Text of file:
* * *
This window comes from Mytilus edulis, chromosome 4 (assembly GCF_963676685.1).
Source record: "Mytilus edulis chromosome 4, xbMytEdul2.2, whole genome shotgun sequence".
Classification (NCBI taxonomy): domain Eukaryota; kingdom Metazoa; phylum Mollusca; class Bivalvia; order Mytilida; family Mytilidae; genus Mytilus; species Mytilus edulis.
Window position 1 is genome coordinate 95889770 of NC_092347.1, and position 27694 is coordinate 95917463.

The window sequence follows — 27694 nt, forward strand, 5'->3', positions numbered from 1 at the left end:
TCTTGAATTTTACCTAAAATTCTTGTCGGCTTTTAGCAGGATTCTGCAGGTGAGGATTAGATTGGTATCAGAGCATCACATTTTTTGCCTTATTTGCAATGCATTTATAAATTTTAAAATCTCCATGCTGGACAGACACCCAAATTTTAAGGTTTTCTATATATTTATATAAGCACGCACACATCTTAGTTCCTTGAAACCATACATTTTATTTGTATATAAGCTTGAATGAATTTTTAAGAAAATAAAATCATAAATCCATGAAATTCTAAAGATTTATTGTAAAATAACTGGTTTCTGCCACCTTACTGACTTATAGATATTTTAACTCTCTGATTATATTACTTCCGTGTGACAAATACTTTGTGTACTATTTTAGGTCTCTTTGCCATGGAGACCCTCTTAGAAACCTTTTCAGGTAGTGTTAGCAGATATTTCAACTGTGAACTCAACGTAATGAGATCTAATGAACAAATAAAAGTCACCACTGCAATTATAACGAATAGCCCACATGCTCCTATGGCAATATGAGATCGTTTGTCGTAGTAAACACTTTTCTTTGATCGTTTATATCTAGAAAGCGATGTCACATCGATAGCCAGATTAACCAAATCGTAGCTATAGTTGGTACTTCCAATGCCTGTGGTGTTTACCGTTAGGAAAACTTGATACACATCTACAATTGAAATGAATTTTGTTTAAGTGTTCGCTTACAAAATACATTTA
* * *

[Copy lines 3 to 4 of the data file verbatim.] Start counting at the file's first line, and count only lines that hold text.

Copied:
Classification (NCBI taxonomy): domain Eukaryota; kingdom Metazoa; phylum Mollusca; class Bivalvia; order Mytilida; family Mytilidae; genus Mytilus; species Mytilus edulis.
Window position 1 is genome coordinate 95889770 of NC_092347.1, and position 27694 is coordinate 95917463.